No, that quote isn’t from The Grasshopper Myth. It’s not even from another Small Church writer or pastor.
It’s the key quote from a great talk given by Jud Wilhite to over 3,500 ministers at the Catalyst conference in Irvine California, earlier this month. It may not have been the message most of the assembled ministers were expecting to hear, but Wilhite’s talk, and that quote especially, may have summed up the mood and message of the two-day conference as much as anything else that was said.
From my perspective, it’s a hopeful sign that we may be returning to an atmosphere of health and humility that many feel has often been missing from conferences like this.
Sincere is Better than Spectacular
Since mentioning my time at Catalyst in a recent post, several people have asked me if the conference was really as much about church health and universal spiritual principles as I claimed it was, rather than church growth and spectacle.
My answer? Yes it was. And Wilhite’s talk was Exhibit A.
Wilhite is a pastor in Las Vegas and is a regular speaker and former host at these conferences. He took his talk from the following bible passage.
It is because we know this solemn fear of the Lord that we work so hard to persuade others. God knows we are sincere, and I hope you know this, too. Are we trying to pat ourselves on the back again? No, we are giving you a reason to be proud of us, so you can answer those who brag about having a spectacular ministry rather than having a sincere heart before God. – 2 Corinthians 5:11-12 NLT (emphasis mine – and Wilhite’s)
Bragging about having a spectacular ministry happened in the New Testament? So it isn’t new? It didn’t start with those big, bad megachurches in America? It happened before TV preachers? How is this possible?
Yes, it’s as old as the first century church. Apparently things weren’t as pristine in the church of Paul’s day as the “let’s do it how they did it in the first century church” crowd would have us believe.
It’s almost as if human nature hasn’t changed at all in the last 2,000 years. Weird, right?
Sometimes Sincerity Excludes the Spectacular
Here’s another quote:
“Sometimes, because we’re faithful to God, it will mean that we will not have a spectacular ministry.” (emphasis his)
Wow, that’s gutsy. Wilhite’s point, which he demonstrated with some touching illustrations, was similar to one I made recently, that sometimes when we choose for simple faithfulness, it closes the door on a ministry that we, or those around us would consider spectacular. Sometimes faithfulness will lead to smaller numbers, rather than larger ones.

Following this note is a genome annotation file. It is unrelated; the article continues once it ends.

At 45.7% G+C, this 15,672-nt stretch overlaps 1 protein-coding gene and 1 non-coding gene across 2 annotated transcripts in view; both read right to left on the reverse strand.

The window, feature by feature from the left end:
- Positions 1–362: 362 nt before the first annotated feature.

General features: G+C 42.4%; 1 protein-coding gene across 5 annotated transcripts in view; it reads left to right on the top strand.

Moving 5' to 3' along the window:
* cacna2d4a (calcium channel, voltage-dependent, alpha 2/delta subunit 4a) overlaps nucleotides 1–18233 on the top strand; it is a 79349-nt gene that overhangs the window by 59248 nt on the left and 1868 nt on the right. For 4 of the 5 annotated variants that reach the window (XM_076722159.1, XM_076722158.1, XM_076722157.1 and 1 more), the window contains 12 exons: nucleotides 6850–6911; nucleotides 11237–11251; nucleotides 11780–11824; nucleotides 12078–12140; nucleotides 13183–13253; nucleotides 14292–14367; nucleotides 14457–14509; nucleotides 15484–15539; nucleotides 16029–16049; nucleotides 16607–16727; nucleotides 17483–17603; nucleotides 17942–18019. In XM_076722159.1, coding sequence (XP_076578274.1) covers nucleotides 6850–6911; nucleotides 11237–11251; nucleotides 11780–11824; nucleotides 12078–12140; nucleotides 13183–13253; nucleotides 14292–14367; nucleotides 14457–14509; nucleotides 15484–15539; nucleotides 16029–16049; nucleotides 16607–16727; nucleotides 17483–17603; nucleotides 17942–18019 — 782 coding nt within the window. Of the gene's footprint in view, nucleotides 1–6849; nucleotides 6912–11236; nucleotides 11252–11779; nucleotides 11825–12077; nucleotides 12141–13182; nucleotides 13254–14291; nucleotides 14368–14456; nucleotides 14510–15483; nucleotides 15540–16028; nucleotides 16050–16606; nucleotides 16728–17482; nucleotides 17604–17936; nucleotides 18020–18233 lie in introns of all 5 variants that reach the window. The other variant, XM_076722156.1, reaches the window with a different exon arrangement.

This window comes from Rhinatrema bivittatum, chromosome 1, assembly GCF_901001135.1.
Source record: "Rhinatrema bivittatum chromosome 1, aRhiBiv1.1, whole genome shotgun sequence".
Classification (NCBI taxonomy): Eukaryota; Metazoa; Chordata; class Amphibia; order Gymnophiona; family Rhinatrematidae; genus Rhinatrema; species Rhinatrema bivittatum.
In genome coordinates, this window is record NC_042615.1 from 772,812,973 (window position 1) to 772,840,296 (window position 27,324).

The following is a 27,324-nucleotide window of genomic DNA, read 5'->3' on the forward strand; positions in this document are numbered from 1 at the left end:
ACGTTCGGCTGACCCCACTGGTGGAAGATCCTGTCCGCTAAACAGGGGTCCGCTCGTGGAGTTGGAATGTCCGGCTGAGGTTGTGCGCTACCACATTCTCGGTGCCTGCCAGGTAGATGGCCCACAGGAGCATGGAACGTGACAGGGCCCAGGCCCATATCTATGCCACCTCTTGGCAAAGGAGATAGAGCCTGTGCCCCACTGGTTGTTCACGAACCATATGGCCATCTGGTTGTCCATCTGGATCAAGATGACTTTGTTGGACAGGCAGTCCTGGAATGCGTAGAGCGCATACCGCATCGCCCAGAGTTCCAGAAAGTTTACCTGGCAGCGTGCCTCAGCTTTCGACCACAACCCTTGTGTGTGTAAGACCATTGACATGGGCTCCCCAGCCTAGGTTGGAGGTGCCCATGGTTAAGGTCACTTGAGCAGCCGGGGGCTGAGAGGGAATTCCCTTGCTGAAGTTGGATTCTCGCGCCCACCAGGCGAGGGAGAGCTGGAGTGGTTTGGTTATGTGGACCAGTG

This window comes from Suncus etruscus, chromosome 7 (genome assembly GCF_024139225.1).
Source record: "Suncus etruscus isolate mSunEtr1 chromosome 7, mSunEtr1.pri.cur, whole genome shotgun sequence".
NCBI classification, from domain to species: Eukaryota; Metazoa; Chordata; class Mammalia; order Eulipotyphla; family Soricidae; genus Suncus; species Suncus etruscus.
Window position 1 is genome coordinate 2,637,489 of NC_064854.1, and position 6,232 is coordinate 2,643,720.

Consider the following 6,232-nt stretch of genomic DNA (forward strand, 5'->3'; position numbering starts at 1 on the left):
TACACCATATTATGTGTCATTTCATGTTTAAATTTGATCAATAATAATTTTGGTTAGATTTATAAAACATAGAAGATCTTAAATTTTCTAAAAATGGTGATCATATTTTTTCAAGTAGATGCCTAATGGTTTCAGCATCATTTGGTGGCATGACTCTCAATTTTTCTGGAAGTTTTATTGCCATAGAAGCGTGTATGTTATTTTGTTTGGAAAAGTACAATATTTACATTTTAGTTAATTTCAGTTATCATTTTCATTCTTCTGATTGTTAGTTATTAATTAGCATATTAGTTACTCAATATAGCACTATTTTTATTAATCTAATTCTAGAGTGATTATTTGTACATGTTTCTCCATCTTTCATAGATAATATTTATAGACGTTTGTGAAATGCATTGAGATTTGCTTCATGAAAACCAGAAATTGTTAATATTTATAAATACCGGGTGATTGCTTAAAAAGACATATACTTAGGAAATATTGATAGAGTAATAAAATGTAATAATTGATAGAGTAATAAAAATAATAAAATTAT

But it’s not our responsibility to be spectacular (or large), it’s our responsibility to be faithful and let God take care of the rest.
Sincerity is What We’ll Remember
Or how about this one:
“When you die, no one will care how big your church was, only how faithful you were, and the people who love you.”
This immediately made we wonder, “If no one will care about the size of our church when we’re dead, why do we care so much about it while we’re alive?”
That, of course, was Wilhite’s point. Spectacularly big or self-righteously small, they’ll all mean the same thing in the end – they won’t matter at all.
I’ll close with a couple more quotes from his talk:
“Ministry is messy because sin is messy.”
I know, it’s not unique to Small Church ministry. I just like it. It rings so true. Finding a church without sinners is like finding a hospital without sick people. What would be the point?
“We’re responsible to bring Jesus’ love into the marketplace in a way the marketplace will get – even if the church doesn’t get it.”
What’s your “marketplace”? Is it a small town? An inner city? A bedroom suburb?
As pastors, we’re as responsible to know our marketplace as any missionary is to know the culture, language and people of the nation they’re trying to reach.
In a Small Church, we have the chance to talk with people one-on-one. And not just church people. Please… not just church people. The marketplace isn’t inside the walls of our churches. It’s out there. In the real, gritty, sin-filled world where people don’t feel the need to act holier than they really are for one hour on Sunday morning.
It’s the world we see on TV, overhear in coffee shop conversations, monitor on Facebook and miss out on if we’re not attending public school curriculum hearings. It’s the world our congregations live in for 40+ hours at work every week, and when they come home after a long day.
We need to know this marketplace. We’re disobedient to our calling if we don’t know it, engage it and become a part of its conversation.
But when we do, we can bring Jesus’ love to it. Not in spectacular, laser show enhanced, finely choreographed stage shows. But by having “a sincere heart before God” – and by being faithful to the people he’s given us to love.
So what do you think? Have you been striving for a spectacular ministry instead of a sincere heart?
We want to hear from you. Yes, you!
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